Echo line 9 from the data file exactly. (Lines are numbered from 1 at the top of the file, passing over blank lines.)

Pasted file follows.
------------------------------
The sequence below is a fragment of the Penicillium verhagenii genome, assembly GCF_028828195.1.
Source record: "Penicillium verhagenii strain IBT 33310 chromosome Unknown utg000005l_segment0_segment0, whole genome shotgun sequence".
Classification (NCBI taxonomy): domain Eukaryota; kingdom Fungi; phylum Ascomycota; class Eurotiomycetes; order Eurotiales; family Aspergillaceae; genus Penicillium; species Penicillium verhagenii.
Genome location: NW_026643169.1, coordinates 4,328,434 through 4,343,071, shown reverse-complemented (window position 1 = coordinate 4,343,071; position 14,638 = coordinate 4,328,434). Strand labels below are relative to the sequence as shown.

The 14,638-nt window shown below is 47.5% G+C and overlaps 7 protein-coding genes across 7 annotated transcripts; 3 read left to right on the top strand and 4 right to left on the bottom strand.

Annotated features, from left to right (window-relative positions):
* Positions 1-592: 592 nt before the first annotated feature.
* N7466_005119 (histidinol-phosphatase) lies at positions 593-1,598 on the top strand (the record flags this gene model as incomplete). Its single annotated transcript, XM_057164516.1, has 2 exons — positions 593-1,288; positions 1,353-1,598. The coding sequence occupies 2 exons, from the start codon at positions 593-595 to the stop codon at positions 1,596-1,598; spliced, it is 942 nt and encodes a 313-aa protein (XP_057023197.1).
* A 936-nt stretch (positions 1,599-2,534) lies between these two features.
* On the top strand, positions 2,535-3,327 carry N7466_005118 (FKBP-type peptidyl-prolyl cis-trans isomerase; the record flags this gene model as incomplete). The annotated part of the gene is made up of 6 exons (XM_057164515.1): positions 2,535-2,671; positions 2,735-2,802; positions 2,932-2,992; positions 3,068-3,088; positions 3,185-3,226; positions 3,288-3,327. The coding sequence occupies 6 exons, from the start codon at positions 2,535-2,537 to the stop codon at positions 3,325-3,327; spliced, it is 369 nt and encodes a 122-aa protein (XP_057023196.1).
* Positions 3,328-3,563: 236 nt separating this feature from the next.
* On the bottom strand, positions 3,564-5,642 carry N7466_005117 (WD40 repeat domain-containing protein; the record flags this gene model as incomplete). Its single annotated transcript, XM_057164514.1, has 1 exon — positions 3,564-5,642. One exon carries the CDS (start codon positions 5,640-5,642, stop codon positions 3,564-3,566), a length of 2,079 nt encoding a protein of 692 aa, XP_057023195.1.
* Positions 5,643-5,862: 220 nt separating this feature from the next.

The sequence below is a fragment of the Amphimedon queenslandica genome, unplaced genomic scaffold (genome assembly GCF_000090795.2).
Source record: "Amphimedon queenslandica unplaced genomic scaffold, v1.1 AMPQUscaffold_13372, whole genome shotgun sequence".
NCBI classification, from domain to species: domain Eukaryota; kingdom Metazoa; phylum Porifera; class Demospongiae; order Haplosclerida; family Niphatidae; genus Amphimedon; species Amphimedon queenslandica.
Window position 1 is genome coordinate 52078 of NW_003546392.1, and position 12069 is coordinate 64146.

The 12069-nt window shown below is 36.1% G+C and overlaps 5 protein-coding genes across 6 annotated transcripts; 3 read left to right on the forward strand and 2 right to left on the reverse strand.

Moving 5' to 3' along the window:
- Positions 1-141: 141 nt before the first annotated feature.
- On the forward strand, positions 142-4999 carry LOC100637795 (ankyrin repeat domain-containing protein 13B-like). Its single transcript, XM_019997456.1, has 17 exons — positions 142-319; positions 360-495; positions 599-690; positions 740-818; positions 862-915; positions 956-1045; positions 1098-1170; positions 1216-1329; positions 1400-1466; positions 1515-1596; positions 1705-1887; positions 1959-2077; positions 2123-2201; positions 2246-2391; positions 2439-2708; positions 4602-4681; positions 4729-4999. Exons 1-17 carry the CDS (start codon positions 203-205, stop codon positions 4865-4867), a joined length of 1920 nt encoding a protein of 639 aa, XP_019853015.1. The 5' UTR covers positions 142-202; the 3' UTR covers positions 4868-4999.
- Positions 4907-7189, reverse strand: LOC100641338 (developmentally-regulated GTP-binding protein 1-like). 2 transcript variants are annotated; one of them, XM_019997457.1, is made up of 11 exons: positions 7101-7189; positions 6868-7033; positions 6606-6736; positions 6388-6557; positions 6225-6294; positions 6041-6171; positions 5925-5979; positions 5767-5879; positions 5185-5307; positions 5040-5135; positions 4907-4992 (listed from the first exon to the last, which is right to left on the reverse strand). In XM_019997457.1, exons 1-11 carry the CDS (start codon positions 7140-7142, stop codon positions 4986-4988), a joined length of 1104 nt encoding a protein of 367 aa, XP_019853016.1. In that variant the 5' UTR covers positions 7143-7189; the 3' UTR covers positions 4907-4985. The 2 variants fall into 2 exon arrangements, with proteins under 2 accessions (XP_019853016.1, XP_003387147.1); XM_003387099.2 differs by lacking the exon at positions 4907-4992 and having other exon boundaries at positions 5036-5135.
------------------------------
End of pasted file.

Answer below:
* A 936-nt stretch (positions 1,599-2,534) lies between these two features.